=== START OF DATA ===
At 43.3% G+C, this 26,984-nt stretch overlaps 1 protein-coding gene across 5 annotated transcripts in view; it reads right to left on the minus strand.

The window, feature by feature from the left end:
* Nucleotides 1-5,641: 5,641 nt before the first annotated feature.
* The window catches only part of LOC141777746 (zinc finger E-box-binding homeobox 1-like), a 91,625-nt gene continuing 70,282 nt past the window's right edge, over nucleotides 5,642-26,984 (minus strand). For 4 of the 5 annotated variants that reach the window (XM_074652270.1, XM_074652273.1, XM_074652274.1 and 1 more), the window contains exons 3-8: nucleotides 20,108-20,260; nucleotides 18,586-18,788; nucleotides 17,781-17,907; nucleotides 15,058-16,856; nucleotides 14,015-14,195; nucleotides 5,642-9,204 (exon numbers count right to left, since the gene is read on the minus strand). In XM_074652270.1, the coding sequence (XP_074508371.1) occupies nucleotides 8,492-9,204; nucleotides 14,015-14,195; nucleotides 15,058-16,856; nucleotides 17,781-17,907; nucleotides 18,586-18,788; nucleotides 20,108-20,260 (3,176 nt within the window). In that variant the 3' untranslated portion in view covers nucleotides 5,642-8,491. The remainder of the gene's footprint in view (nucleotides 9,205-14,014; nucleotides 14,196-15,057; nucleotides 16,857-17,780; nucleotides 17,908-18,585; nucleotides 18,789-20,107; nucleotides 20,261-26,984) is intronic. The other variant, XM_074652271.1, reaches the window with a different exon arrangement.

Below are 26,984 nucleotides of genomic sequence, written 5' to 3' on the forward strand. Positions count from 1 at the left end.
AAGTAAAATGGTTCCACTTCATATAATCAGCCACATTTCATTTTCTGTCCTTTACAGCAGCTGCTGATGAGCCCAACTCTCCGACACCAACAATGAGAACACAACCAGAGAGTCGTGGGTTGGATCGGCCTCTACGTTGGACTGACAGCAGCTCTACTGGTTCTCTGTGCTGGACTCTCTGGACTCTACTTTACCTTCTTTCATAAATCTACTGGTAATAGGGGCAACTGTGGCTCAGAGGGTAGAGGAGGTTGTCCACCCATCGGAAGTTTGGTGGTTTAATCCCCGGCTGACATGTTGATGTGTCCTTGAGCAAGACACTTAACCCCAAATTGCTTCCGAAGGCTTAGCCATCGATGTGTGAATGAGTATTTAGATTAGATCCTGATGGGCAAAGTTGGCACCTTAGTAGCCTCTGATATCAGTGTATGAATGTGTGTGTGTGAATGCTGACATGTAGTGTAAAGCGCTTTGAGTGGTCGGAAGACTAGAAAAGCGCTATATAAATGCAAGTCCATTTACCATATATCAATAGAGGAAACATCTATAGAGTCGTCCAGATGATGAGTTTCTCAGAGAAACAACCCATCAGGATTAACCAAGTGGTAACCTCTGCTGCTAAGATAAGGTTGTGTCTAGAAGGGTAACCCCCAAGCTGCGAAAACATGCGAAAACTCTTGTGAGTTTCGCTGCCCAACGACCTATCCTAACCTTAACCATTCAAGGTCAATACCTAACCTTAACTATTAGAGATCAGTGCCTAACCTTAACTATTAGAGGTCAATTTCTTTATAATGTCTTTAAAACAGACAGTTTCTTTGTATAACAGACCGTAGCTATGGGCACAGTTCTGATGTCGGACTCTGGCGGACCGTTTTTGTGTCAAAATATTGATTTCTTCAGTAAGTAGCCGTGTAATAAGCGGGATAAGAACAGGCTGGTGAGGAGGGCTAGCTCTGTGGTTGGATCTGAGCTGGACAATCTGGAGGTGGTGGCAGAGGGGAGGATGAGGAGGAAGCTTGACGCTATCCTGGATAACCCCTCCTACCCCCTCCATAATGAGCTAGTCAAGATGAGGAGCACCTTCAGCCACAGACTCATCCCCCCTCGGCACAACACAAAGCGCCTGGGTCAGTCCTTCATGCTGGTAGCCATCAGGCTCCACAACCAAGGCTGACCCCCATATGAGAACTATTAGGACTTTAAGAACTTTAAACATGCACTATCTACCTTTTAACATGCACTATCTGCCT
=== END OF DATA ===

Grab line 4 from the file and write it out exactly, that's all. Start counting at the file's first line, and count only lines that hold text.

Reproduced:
* The window catches only part of LOC141777746 (zinc finger E-box-binding homeobox 1-like), a 91,625-nt gene continuing 70,282 nt past the window's right edge, over nucleotides 5,642-26,984 (minus strand). For 4 of the 5 annotated variants that reach the window (XM_074652270.1, XM_074652273.1, XM_074652274.1 and 1 more), the window contains exons 3-8: nucleotides 20,108-20,260; nucleotides 18,586-18,788; nucleotides 17,781-17,907; nucleotides 15,058-16,856; nucleotides 14,015-14,195; nucleotides 5,642-9,204 (exon numbers count right to left, since the gene is read on the minus strand). In XM_074652270.1, the coding sequence (XP_074508371.1) occupies nucleotides 8,492-9,204; nucleotides 14,015-14,195; nucleotides 15,058-16,856; nucleotides 17,781-17,907; nucleotides 18,586-18,788; nucleotides 20,108-20,260 (3,176 nt within the window). In that variant the 3' untranslated portion in view covers nucleotides 5,642-8,491. The remainder of the gene's footprint in view (nucleotides 9,205-14,014; nucleotides 14,196-15,057; nucleotides 16,857-17,780; nucleotides 17,908-18,585; nucleotides 18,789-20,107; nucleotides 20,261-26,984) is intronic. The other variant, XM_074652271.1, reaches the window with a different exon arrangement.